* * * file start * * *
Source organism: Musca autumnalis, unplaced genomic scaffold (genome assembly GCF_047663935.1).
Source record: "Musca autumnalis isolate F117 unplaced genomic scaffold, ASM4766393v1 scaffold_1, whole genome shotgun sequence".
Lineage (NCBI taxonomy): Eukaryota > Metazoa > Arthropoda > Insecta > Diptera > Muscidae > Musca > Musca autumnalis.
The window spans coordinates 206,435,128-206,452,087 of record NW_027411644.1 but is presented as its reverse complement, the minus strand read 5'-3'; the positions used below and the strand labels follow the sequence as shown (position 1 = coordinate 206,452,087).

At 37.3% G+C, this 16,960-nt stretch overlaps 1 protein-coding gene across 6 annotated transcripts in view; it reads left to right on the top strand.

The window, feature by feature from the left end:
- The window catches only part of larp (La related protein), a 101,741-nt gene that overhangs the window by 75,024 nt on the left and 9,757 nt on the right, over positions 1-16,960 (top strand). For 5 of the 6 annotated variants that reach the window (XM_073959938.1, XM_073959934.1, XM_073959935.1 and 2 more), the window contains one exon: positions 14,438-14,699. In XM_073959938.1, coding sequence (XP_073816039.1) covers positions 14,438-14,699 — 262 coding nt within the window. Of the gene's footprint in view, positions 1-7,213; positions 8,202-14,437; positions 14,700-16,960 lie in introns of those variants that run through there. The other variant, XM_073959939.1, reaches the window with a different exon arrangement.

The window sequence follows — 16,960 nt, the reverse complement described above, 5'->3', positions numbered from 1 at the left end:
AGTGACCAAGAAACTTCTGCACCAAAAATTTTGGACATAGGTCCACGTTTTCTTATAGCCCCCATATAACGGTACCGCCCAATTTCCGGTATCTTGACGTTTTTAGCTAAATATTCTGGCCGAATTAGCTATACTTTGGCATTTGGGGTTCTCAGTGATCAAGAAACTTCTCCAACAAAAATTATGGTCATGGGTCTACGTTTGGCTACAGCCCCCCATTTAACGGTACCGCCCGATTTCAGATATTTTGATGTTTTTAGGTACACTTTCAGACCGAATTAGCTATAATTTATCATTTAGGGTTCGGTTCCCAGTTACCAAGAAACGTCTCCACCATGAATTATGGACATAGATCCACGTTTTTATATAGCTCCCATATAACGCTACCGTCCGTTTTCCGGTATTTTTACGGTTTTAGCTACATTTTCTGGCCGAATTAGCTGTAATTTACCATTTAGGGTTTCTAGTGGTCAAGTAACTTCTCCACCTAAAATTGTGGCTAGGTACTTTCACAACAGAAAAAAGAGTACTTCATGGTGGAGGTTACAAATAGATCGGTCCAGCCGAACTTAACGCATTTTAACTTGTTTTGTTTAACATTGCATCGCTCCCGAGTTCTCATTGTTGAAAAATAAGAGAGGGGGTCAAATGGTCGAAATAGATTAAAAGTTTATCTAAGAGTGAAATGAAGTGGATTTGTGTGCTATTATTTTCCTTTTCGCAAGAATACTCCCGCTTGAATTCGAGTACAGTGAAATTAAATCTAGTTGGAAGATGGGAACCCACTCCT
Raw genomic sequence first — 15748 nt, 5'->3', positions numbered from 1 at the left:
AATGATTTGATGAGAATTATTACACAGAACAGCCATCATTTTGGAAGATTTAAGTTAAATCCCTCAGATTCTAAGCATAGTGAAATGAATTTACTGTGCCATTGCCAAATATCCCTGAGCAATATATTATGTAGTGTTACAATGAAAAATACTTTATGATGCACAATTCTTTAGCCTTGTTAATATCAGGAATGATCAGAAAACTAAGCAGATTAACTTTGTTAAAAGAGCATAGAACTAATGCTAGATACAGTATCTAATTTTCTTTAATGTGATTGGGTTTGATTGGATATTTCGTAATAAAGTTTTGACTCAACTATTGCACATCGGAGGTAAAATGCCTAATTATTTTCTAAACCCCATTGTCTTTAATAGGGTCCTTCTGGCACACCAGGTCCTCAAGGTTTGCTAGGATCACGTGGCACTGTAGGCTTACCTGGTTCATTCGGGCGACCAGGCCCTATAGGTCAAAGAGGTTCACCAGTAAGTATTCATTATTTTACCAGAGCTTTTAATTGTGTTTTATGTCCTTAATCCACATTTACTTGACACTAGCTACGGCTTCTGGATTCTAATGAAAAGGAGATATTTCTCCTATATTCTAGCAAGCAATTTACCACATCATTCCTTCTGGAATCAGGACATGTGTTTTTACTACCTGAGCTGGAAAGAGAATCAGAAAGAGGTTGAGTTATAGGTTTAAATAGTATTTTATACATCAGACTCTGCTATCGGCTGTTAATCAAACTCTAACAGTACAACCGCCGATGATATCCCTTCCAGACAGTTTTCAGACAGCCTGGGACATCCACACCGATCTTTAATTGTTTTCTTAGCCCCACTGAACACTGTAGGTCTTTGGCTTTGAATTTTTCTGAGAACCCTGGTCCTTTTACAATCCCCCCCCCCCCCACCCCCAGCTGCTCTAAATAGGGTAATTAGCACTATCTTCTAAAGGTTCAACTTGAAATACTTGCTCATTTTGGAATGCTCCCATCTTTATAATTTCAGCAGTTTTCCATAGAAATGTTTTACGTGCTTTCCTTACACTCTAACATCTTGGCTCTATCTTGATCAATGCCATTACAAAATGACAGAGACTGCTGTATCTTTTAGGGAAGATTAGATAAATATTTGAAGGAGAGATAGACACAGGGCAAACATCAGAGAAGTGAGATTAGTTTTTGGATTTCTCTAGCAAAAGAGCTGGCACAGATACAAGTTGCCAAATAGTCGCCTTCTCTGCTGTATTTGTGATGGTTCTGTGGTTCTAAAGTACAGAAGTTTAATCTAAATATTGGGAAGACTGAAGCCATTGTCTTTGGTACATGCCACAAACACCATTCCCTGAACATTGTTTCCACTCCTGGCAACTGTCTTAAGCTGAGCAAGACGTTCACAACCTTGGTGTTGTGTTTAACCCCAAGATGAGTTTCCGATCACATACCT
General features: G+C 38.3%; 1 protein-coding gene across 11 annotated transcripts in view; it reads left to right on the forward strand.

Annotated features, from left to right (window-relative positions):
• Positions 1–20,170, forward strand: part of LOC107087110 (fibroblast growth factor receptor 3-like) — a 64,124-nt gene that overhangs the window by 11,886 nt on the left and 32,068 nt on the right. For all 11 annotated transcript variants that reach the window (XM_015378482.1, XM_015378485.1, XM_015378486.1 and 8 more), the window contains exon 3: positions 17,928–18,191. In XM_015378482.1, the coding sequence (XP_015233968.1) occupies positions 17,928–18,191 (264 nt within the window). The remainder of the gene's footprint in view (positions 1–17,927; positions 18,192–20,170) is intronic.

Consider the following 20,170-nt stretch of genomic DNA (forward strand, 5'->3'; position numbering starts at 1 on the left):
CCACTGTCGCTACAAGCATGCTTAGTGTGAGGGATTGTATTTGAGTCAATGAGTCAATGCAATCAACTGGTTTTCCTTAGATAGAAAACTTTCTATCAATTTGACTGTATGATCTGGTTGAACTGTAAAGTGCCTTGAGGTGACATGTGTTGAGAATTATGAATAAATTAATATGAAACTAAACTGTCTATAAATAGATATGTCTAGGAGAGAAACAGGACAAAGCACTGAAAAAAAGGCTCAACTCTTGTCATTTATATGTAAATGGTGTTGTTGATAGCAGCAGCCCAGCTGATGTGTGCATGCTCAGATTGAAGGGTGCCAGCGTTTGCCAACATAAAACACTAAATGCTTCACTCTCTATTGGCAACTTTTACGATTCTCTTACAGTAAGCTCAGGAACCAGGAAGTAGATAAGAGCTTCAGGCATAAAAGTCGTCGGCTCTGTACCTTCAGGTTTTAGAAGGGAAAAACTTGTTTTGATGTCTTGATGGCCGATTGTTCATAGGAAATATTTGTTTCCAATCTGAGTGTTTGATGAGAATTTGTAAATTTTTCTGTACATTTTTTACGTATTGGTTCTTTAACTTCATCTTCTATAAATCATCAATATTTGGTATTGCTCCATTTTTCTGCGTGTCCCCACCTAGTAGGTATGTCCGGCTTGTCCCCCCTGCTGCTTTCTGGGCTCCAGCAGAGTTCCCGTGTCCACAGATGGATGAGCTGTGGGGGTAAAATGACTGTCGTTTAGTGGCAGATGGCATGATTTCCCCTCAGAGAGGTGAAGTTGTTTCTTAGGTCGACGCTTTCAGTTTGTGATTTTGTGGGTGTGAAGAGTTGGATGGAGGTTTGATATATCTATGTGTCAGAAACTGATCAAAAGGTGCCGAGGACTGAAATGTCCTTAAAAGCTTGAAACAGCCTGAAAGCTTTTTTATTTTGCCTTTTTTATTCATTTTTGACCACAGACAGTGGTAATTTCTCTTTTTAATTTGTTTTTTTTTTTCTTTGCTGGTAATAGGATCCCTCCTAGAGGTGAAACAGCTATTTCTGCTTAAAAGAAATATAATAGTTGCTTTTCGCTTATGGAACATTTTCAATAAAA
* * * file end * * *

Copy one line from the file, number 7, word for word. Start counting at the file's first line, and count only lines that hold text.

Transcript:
- The window catches only part of larp (La related protein), a 101,741-nt gene that overhangs the window by 75,024 nt on the left and 9,757 nt on the right, over positions 1-16,960 (top strand). For 5 of the 6 annotated variants that reach the window (XM_073959938.1, XM_073959934.1, XM_073959935.1 and 2 more), the window contains one exon: positions 14,438-14,699. In XM_073959938.1, coding sequence (XP_073816039.1) covers positions 14,438-14,699 — 262 coding nt within the window. Of the gene's footprint in view, positions 1-7,213; positions 8,202-14,437; positions 14,700-16,960 lie in introns of those variants that run through there. The other variant, XM_073959939.1, reaches the window with a different exon arrangement.